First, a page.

All links within content go to MayoClinic.com
High blood pressure (hypertension) in childhood sets the stage for a lifetime of serious health problems. If your child has high blood pressure, healthy lifestyle changes may be the key to better health. And the earlier your child adopts healthier habits, the more likely the habits will take hold — and prevent future chronic health problems. In some cases, medication to control blood pressure is needed as well.
High blood pressure in younger children is often related to secondary or reversible factors such as heart or kidney disease or adrenal gland disorders. In older children — especially those who are overweight — the precise cause of high blood pressure is often unknown.
A blood pressure reading has two numbers. The first, or upper, number measures the pressure in your child's arteries when his or her heart beats (systolic pressure). The second, or lower, number measures the pressure in your child's arteries between beats (diastolic pressure). Normally, blood pressure readings in children vary based on sex, age and height. The readings are classified by percentile, much the way height and weight are charted in relation to average percentiles.
||What it means
||89th percentile or lower
||Your child's blood pressure is normal.
||90th percentile to 94th percentile
||Your child's blood pressure is slightly elevated.
|Stage 1 hypertension
||95th percentile up to 5 millimeters of mercury (mm Hg) above the blood pressure measurement at the 99th percentile
||Your child has high blood pressure.
|Stage 2 hypertension
||5 mm Hg or more above the 99th percentile
||Your child has severe high blood pressure.
*Percentiles are based on your child's sex, age and height.
High blood pressure is treated similarly in children and adults, typically starting with lifestyle changes.
- Weight control. If your child is overweight, losing the excess pounds or maintaining the same weight as he or she gets taller can lower blood pressure. Rather than singling out your child, focus on healthy lifestyle choices for the whole family.
- Healthy diet. Encourage your child to eat a healthy breakfast. Provide plenty of fresh fruits and vegetables. Trade white bread, rice and pasta for whole-wheat varieties. Limit the amount of sodium in your child's diet. Don't keep sugary snacks or drinks in the house.
- Physical activity. Most children need at least 30 to 60 minutes of physical activity a day. To promote physical activity, limit your child's time in front of the television or computer — no television before age 2, and no more than two hours of "screen time" a day after age 2. Set a good example by joining in the fun. Ride your bikes together, play catch or walk to the park.
As is true for many adults, some children have trouble committing to lifestyle changes significant enough to make a difference in their blood pressure — especially since the most effective changes require commitment from the child's entire family. For a few, successful lifestyle changes don't control high blood pressure adequately.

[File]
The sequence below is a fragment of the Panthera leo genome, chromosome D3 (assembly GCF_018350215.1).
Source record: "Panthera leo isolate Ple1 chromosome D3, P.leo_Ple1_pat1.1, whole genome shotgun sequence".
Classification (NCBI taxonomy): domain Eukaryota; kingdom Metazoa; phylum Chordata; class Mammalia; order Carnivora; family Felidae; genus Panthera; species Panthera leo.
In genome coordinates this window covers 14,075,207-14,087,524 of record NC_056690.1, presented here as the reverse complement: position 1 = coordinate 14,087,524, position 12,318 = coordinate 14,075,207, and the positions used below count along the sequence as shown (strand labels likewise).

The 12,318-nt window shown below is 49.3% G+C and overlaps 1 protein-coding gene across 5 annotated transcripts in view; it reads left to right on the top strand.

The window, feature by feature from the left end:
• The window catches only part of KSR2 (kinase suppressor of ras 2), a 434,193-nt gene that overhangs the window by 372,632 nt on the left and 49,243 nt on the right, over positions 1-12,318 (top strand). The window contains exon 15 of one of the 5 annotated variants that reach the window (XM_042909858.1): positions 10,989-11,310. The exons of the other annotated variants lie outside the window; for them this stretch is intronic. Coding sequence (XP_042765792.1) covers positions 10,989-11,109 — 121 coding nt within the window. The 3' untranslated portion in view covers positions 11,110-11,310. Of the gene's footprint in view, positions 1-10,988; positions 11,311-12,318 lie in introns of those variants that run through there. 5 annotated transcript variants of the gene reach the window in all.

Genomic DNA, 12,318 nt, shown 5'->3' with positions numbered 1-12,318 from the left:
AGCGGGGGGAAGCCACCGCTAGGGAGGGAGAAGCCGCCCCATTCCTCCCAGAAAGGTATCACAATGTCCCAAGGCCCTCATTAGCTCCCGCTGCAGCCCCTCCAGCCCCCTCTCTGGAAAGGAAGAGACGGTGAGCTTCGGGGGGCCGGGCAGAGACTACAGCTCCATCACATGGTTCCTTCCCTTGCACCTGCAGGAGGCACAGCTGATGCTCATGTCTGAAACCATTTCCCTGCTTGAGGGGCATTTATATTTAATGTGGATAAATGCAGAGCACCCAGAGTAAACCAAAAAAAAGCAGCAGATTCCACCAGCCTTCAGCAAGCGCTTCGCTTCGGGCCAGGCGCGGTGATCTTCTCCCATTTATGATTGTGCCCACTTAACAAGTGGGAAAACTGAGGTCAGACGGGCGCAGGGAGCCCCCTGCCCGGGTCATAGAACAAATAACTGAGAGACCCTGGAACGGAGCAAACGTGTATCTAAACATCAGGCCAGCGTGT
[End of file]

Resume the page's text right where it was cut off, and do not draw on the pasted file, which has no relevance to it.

Enter blood pressure medication, including angiotensin-converting enzyme (ACE) inhibitors, angiotensin II receptor blockers, beta blockers, calcium channel blockers and diuretics. Some blood pressure medications relax blood vessels. Others slow the nerve impulses that travel through the heart or rid the body of excess sodium and fluid.
Your child's doctor may want to give lifestyle changes enough time to take effect before recommending medication. Often medication can be postponed for several months. But some children need medication sooner, including those who have:
- Other medical conditions, such as diabetes, heart disease or kidney disease
- Severe high blood pressure
- Complications related to high blood pressure
Each child's need for blood pressure medication is unique. If a child's high blood pressure is caused by obesity, losing excess weight may eliminate the need for medication. In other cases, treating any underlying conditions effectively controls blood pressure. Other children may need blood pressure medication indefinitely.
Although little is known about the long-term effects of blood pressure medication on a child's growth and development, research supports the safety of these medications during childhood. Depending on the specific drug, various side effects are possible, including dry mouth, dizziness and fluid retention.
In fact, resistance to taking medication is often the most troubling aspect of treating high blood pressure in children. With some high blood pressure medications, the risks of stopping and starting the medication erratically may be far greater than any risks associated with taking the medication consistently over the long term. And without medication, a child's blood pressure may not be well controlled.
If blood pressure is elevated when your child is young, the odds are quite high that it'll be elevated in adulthood — putting your child at risk of potentially life-threatening conditions, such as stroke, heart failure and kidney disease. But if it's caught early and controlled, your child can enjoy a lifetime of good health.